Interview: Theresa Russell of Track 29

Theresa RussellDisc Dish recently spoke with actress Theresa Russell on the eve of the release of Track 29, (DVD $14.98, Image Entertainment, available on Feb. 21, 2012), the 1988 comedy-drama in which she stars alongside Gary Oldman (Tinker Tailor Soldier Spy), Christopher Lloyd (Piranha) and Sandra Bernhard (Dinner Rush).

Written by Dennis Potter and directed by Ms. Russell’s then-husband Nicolas Roeg (The Man Who Fell To Earth), Track 29 is an eccentric fantasy-reality juggler if ever there was one. In it, she portrays Linda, a bored housewife who becomes captivated by the handsome young hitchhiker Martin (Oldman), who suddenly “drops” into her life. After Martin claims that he’s the child that she gave up for adoption after a teen pregnancy, Linda must deal with a series of increasingly bizarre events, which may or may not be transpiring solely in her own lonely head.

Not a great film but far from a forgettable one, Track 29 is a real brain-tease, one of a bunch of arthouse entries that Ms. Russell made with Mr. Roeg a couple of decades back.

Disc Dish: Between 1980 and 1991, you appeared in five feature films directed by your former husband Nicolas Roeg, including Bad Timing, Eureka and Insignificance. Where does Track 29 fit in to your personal appreciation and assessment of the work you did together?

Theresa Russell: Where does it fit it? Hmmm, I’m not sure how to answer that. The one that I can say is my all-time favorite is Bad Timing. It was a huge film for me—I was only 22 years old and was part of such a unique film. In terms of Track 29, I had more input into that one and how it turned out. Usually, Nic wouldn’t let me read any of the material before the production was ready to go. I had no input in any of the other films until I was on-set.

DD: Knowing Mr. Roeg’s splintered chronological style in his filmmaking, it sounds like that would make things even more challenging.

TR: Well, that’s how he worked. But for Track 29, I got the script at the very beginning. [Screenwriter} Dennis Potter would come over the house and we would all go over it. He was a very interesting fellow, always mixing fantasy and reality and going for an absurdist quality in his work Remember, he had nurses in hospitals singing and dancing in The Singing Detective! But there was a rhythm to his writing and I really enjoyed working with that.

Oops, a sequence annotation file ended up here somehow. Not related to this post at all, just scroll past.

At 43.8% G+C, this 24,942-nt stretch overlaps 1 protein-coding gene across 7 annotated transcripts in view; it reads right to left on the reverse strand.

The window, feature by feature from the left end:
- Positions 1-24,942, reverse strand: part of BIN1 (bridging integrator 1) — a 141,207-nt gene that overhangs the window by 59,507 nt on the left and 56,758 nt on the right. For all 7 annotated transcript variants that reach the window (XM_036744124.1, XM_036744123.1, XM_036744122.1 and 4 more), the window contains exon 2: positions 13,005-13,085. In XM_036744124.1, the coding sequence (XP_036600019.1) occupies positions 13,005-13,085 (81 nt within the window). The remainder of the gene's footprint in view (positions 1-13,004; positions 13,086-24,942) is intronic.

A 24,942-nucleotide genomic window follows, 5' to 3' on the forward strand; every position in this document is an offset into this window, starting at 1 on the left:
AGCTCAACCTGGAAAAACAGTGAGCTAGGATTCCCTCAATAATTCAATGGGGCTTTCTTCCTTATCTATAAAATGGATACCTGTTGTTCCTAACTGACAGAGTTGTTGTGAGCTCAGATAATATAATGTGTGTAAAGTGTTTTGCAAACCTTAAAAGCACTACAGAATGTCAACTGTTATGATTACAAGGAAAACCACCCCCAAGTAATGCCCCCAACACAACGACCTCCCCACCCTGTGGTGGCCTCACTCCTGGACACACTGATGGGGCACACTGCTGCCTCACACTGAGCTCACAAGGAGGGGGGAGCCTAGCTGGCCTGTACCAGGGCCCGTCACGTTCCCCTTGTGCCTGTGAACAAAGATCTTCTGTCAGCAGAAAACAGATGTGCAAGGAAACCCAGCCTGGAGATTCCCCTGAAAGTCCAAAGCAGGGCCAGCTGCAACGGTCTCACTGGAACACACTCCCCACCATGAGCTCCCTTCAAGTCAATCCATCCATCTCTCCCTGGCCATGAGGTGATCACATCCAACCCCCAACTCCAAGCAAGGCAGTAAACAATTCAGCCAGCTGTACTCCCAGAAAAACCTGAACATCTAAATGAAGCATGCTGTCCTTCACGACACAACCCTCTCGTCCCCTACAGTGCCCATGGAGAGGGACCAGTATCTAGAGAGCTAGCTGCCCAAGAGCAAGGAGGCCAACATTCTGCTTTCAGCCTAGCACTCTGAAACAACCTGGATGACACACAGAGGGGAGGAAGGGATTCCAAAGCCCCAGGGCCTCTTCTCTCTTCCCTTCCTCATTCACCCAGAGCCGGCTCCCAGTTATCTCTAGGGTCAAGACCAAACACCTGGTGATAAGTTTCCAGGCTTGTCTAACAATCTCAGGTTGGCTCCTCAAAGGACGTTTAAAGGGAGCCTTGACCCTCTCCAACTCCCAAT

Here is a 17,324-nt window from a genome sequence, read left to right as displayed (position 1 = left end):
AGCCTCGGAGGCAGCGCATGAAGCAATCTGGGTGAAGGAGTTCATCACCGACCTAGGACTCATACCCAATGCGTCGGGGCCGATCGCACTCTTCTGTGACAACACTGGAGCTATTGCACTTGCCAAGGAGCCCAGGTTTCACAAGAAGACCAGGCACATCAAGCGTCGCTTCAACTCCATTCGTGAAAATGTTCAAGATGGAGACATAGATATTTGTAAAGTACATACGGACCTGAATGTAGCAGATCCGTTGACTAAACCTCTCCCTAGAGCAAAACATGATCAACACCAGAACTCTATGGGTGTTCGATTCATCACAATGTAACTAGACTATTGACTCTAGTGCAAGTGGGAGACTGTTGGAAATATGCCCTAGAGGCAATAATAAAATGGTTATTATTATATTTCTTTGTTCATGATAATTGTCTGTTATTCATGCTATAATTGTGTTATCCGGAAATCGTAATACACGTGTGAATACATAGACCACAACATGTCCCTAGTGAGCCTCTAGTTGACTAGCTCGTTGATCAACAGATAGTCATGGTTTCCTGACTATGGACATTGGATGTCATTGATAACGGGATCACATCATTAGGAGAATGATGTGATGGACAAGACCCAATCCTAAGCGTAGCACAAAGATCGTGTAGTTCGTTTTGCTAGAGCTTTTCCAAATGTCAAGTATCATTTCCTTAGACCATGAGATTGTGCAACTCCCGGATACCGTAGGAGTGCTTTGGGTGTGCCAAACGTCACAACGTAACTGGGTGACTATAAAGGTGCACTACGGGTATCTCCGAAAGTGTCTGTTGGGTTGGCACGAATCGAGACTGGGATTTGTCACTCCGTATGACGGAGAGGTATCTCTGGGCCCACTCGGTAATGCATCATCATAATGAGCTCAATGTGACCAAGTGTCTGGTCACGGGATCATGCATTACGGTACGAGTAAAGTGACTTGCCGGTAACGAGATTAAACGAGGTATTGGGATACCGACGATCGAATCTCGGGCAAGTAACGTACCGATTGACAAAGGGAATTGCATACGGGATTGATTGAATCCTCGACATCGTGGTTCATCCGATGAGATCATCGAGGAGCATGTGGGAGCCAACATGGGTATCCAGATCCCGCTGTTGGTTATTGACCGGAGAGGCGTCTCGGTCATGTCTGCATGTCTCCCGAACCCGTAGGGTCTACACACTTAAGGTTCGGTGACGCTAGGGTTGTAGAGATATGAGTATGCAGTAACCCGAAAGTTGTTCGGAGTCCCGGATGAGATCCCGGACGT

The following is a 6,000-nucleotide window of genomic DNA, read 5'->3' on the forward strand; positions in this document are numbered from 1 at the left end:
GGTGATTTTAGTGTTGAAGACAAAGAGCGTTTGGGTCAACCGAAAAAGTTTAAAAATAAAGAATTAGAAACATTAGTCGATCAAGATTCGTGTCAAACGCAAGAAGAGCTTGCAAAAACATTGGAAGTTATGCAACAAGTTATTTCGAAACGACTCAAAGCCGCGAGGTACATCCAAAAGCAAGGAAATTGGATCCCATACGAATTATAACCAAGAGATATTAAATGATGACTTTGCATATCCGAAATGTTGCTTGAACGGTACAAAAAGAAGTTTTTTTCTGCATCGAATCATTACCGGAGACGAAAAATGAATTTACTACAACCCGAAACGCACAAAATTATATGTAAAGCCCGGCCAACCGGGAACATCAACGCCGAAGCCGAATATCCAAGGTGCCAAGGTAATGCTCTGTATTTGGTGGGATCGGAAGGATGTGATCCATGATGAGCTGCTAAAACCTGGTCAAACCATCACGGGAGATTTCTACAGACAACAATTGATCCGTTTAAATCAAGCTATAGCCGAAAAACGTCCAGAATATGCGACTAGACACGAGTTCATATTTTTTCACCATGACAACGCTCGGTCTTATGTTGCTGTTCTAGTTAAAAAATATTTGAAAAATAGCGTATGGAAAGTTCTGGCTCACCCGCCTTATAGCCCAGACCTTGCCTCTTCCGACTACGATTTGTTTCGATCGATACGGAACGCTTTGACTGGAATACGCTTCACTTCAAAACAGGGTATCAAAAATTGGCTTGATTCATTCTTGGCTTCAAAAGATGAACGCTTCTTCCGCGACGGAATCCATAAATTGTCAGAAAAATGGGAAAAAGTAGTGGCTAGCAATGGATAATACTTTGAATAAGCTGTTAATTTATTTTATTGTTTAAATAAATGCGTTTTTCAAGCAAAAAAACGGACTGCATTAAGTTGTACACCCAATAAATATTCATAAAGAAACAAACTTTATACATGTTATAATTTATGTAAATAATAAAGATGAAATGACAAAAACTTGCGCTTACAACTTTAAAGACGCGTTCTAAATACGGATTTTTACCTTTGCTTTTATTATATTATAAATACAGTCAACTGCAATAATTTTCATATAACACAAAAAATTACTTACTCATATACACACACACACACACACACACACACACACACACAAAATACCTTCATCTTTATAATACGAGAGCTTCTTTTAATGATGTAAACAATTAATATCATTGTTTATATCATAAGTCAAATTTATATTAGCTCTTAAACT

DD: Was he ever on-location in North Carolina during the production? And how about George Harrison, whose Handmade Film produced the film?

TR: No, neither George nor Dennis ever came to North Carolina, but before that they were around, which was pretty cool.

Track 29 movie scene

Theresa Russell dreams a little dream of Gary Oldman in Track 29.

DD: What was the most notable contribution you made to the film, apart from being its leading lady, of course.

TR: One of my best girlfriends, Colleen Camp, was also in the film, and we had seen Sandra Bernhardt in King of Comedy. We both just loved her and I helped to shanghai her for Track 29.

DD: And how did you get along with Gary Oldman?

TR: I adore Gary. He was wonderful then and wonderful now. And so terrific to work with.

DD: Over a ten-year period that included Track 29, you worked with a really diverse group of filmmakers, including Mr. Roeg, Bob Rafelson, Michael Crichton, Sondra Locke, Ken Russell and Steven Soderbergh. Was it a real challenge to shift creative gears, so to speak, in such a short amount of time for such a varied group of directors?

TR: Well, that’s the nature of film, isn’t it? I don’t think of it in retrospect like that. They’re all just completely different. The actor’s job in film is to facilitate the director’s vision and, hopefully, you can trust them—unless the director isn’t doing his job and doesn’t have a vision, and then you’re on your own. To me, every single experience is different and it’s up to the actor to negotiate the relationship with the director. But I can say that that Michael Crichton film (1989’s Physical Evidence) wasn’t a very good one. I think he may have taken it off his resume.

DD: Worry not. There are plenty of other films you’re associated with that people are talking about, particularly Track 29.

TR: Oh, I’m completely proud of it, as was Nic. I was [Nic’s] muse for those years.

DD: With five features, you and Mr. Roeg are on record as one of the most prolific filmmaking couples, like Fellini and Giulietta Masina and Cassavetes and Gena Rowlands.

TR: We’re a part of film history!

DD: Any chance of you two making more film history with another project together?

TR: I’m not sure if there’s going to be another one. He’s getting up there now and it isn’t likely. Probably not. Actually, I’d have to say that the answer is no.


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About Laurence

Founder and editor Laurence Lerman saw Alfred Hitchcock’s North by Northwest when he was 13 years old and that’s all it took. He has been writing about film and video for more than a quarter of a century for magazines, anthologies, websites and most recently, Video Business magazine, where he served as the Reviews Editor for 15 years.